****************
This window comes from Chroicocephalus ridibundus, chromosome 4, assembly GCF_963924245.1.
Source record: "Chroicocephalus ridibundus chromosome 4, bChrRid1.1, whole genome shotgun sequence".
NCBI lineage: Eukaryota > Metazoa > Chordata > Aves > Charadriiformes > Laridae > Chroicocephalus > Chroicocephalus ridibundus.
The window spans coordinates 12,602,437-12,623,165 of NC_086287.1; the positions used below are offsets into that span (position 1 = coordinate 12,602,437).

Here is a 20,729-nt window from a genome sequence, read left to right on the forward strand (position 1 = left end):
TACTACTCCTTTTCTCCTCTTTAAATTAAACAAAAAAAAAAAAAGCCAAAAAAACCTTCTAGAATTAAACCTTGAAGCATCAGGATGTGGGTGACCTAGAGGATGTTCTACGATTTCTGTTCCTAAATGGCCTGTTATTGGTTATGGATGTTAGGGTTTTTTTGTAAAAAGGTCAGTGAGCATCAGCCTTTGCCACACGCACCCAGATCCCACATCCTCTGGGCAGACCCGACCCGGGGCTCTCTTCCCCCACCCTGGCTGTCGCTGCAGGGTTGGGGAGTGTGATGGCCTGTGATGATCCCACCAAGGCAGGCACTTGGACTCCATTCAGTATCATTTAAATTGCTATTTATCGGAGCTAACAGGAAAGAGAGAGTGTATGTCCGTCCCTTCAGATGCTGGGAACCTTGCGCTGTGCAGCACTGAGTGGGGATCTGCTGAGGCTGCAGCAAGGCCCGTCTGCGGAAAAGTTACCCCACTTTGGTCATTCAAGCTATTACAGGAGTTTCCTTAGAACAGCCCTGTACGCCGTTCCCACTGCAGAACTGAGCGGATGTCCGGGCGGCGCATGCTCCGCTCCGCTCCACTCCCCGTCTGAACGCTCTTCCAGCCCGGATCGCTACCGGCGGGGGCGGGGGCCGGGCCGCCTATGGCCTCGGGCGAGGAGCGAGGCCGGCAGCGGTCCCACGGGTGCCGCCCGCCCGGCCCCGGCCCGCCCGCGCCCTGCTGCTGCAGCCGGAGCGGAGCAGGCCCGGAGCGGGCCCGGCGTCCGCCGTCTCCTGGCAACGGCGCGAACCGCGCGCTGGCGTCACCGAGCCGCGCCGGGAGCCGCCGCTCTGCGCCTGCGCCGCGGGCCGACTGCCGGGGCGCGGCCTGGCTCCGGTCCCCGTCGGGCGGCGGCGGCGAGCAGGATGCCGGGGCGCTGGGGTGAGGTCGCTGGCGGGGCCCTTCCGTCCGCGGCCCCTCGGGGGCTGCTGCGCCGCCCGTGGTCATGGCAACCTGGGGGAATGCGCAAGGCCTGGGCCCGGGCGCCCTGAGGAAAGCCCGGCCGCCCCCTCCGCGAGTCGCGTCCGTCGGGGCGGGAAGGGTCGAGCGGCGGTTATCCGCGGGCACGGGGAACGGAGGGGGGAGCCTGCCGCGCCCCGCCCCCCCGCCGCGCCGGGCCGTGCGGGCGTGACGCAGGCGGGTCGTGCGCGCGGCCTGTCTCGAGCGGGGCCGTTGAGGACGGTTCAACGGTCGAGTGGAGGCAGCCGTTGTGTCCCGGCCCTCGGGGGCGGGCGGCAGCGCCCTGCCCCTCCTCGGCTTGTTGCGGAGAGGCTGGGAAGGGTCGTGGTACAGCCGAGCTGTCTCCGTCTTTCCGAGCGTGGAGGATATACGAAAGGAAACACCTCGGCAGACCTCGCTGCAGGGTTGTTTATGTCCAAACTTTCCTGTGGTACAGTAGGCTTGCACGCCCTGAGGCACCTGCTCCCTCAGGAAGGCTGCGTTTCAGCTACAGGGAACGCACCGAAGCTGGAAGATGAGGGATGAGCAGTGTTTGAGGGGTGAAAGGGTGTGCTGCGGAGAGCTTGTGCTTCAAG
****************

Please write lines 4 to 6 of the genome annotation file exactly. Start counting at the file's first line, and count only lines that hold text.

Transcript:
The window spans coordinates 12,602,437-12,623,165 of NC_086287.1; the positions used below are offsets into that span (position 1 = coordinate 12,602,437).

Here is a 20,729-nt window from a genome sequence, read left to right on the forward strand (position 1 = left end):
TACTACTCCTTTTCTCCTCTTTAAATTAAACAAAAAAAAAAAAAGCCAAAAAAACCTTCTAGAATTAAACCTTGAAGCATCAGGATGTGGGTGACCTAGAGGATGTTCTACGATTTCTGTTCCTAAATGGCCTGTTATTGGTTATGGATGTTAGGGTTTTTTTGTAAAAAGGTCAGTGAGCATCAGCCTTTGCCACACGCACCCAGATCCCACATCCTCTGGGCAGACCCGACCCGGGGCTCTCTTCCCCCACCCTGGCTGTCGCTGCAGGGTTGGGGAGTGTGATGGCCTGTGATGATCCCACCAAGGCAGGCACTTGGACTCCATTCAGTATCATTTAAATTGCTATTTATCGGAGCTAACAGGAAAGAGAGAGTGTATGTCCGTCCCTTCAGATGCTGGGAACCTTGCGCTGTGCAGCACTGAGTGGGGATCTGCTGAGGCTGCAGCAAGGCCCGTCTGCGGAAAAGTTACCCCACTTTGGTCATTCAAGCTATTACAGGAGTTTCCTTAGAACAGCCCTGTACGCCGTTCCCACTGCAGAACTGAGCGGATGTCCGGGCGGCGCATGCTCCGCTCCGCTCCACTCCCCGTCTGAACGCTCTTCCAGCCCGGATCGCTACCGGCGGGGGCGGGGGCCGGGCCGCCTATGGCCTCGGGCGAGGAGCGAGGCCGGCAGCGGTCCCACGGGTGCCGCCCGCCCGGCCCCGGCCCGCCCGCGCCCTGCTGCTGCAGCCGGAGCGGAGCAGGCCCGGAGCGGGCCCGGCGTCCGCCGTCTCCTGGCAACGGCGCGAACCGCGCGCTGGCGTCACCGAGCCGCGCCGGGAGCCGCCGCTCTGCGCCTGCGCCGCGGGCCGACTGCCGGGGCGCGGCCTGGCTCCGGTCCCCGTCGGGCGGCGGCGGCGAGCAGGATGCCGGGGCGCTGGGGTGAGGTCGCTGGCGGGGCCCTTCCGTCCGCGGCCCCTCGGGGGCTGCTGCGCCGCCCGTGGTCATGGCAACCTGGGGGAATGCGCAAGGCCTGGGCCCGGGCGCCCTGAGGAAAGCCCGGCCGCCCCCTCCGCGAGTCGCGTCCGTCGGGGCGGGAAGGGTCGAGCGGCGGTTATCCGCGGGCACGGGGAACGGAGGGGGGAGCCTGCCGCGCCCCGCCCCCCCGCCGCGCCGGGCCGTGCGGGCGTGACGCAGGCGGGTCGTGCGCGCGGCCTGTCTCGAGCGGGGCCGTTGAGGACGGTTCAACGGTCGAGTGGAGGCAGCCGTTGTGTCCCGGCCCTCGGGGGCGGGCGGCAGCGCCCTGCCCCTCCTCGGCTTGTTGCGGAGAGGCTGGGAAGGGTCGTGGTACAGCCGAGCTGTCTCCGTCTTTCCGAGCGTGGAGGATATACGAAAGGAAACACCTCGGCAGACCTCGCTGCAGGGTTGTTTATGTCCAAACTTTCCTGTGGTACAGTAGGCTTGCACGCCCTGAGGCACCTGCTCCCTCAGGAAGGCTGCGTTTCAGCTACAGGGAACGCACCGAAGCTGGAAGATGAGGGATGAGCAGTGTTTGAGGGGTGAAAGGGTGTGCTGCGGAGAGCTTGTGCTTCAAG